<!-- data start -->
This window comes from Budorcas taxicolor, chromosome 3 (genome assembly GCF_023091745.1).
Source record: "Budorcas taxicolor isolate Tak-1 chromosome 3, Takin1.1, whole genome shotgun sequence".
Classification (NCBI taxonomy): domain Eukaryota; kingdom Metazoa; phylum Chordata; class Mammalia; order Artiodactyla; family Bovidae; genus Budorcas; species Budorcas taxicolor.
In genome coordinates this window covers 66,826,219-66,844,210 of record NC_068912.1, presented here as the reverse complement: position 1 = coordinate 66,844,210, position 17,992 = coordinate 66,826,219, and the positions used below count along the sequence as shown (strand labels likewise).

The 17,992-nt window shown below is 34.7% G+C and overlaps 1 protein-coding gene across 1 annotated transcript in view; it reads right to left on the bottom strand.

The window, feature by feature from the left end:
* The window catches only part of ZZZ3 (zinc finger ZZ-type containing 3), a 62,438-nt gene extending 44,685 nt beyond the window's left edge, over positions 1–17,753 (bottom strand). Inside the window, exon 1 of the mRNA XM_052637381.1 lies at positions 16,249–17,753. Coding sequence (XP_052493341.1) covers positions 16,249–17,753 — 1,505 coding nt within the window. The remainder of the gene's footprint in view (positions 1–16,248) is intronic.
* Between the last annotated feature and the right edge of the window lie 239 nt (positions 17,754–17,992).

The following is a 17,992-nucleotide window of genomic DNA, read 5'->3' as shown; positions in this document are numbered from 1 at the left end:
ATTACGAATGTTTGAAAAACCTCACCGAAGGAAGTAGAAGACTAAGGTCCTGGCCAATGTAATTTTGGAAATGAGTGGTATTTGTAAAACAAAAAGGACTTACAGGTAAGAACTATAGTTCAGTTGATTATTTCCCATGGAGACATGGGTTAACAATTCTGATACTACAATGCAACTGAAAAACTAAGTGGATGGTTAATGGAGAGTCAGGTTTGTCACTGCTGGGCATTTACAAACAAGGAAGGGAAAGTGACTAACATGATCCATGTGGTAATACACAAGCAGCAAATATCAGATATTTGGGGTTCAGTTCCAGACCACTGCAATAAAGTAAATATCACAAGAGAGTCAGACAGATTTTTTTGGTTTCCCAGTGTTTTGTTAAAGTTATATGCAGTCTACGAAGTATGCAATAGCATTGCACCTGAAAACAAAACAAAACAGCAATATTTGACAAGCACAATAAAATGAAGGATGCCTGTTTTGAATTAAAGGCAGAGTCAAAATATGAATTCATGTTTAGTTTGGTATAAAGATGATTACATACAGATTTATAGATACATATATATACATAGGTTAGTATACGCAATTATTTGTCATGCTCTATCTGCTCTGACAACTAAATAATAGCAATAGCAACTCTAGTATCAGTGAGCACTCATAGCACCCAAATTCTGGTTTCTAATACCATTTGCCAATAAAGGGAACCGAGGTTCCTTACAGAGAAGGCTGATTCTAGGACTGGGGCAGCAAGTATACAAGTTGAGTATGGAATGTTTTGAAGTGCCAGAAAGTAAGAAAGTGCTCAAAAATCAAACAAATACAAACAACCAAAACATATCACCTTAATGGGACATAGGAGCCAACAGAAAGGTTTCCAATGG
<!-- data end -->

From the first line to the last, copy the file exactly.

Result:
This window comes from Budorcas taxicolor, chromosome 3 (genome assembly GCF_023091745.1).
Source record: "Budorcas taxicolor isolate Tak-1 chromosome 3, Takin1.1, whole genome shotgun sequence".
Classification (NCBI taxonomy): domain Eukaryota; kingdom Metazoa; phylum Chordata; class Mammalia; order Artiodactyla; family Bovidae; genus Budorcas; species Budorcas taxicolor.
In genome coordinates this window covers 66,826,219-66,844,210 of record NC_068912.1, presented here as the reverse complement: position 1 = coordinate 66,844,210, position 17,992 = coordinate 66,826,219, and the positions used below count along the sequence as shown (strand labels likewise).

The 17,992-nt window shown below is 34.7% G+C and overlaps 1 protein-coding gene across 1 annotated transcript in view; it reads right to left on the bottom strand.

The window, feature by feature from the left end:
* The window catches only part of ZZZ3 (zinc finger ZZ-type containing 3), a 62,438-nt gene extending 44,685 nt beyond the window's left edge, over positions 1–17,753 (bottom strand). Inside the window, exon 1 of the mRNA XM_052637381.1 lies at positions 16,249–17,753. Coding sequence (XP_052493341.1) covers positions 16,249–17,753 — 1,505 coding nt within the window. The remainder of the gene's footprint in view (positions 1–16,248) is intronic.
* Between the last annotated feature and the right edge of the window lie 239 nt (positions 17,754–17,992).

The following is a 17,992-nucleotide window of genomic DNA, read 5'->3' as shown; positions in this document are numbered from 1 at the left end:
ATTACGAATGTTTGAAAAACCTCACCGAAGGAAGTAGAAGACTAAGGTCCTGGCCAATGTAATTTTGGAAATGAGTGGTATTTGTAAAACAAAAAGGACTTACAGGTAAGAACTATAGTTCAGTTGATTATTTCCCATGGAGACATGGGTTAACAATTCTGATACTACAATGCAACTGAAAAACTAAGTGGATGGTTAATGGAGAGTCAGGTTTGTCACTGCTGGGCATTTACAAACAAGGAAGGGAAAGTGACTAACATGATCCATGTGGTAATACACAAGCAGCAAATATCAGATATTTGGGGTTCAGTTCCAGACCACTGCAATAAAGTAAATATCACAAGAGAGTCAGACAGATTTTTTTGGTTTCCCAGTGTTTTGTTAAAGTTATATGCAGTCTACGAAGTATGCAATAGCATTGCACCTGAAAACAAAACAAAACAGCAATATTTGACAAGCACAATAAAATGAAGGATGCCTGTTTTGAATTAAAGGCAGAGTCAAAATATGAATTCATGTTTAGTTTGGTATAAAGATGATTACATACAGATTTATAGATACATATATATACATAGGTTAGTATACGCAATTATTTGTCATGCTCTATCTGCTCTGACAACTAAATAATAGCAATAGCAACTCTAGTATCAGTGAGCACTCATAGCACCCAAATTCTGGTTTCTAATACCATTTGCCAATAAAGGGAACCGAGGTTCCTTACAGAGAAGGCTGATTCTAGGACTGGGGCAGCAAGTATACAAGTTGAGTATGGAATGTTTTGAAGTGCCAGAAAGTAAGAAAGTGCTCAAAAATCAAACAAATACAAACAACCAAAACATATCACCTTAATGGGACATAGGAGCCAACAGAAAGGTTTCCAATGG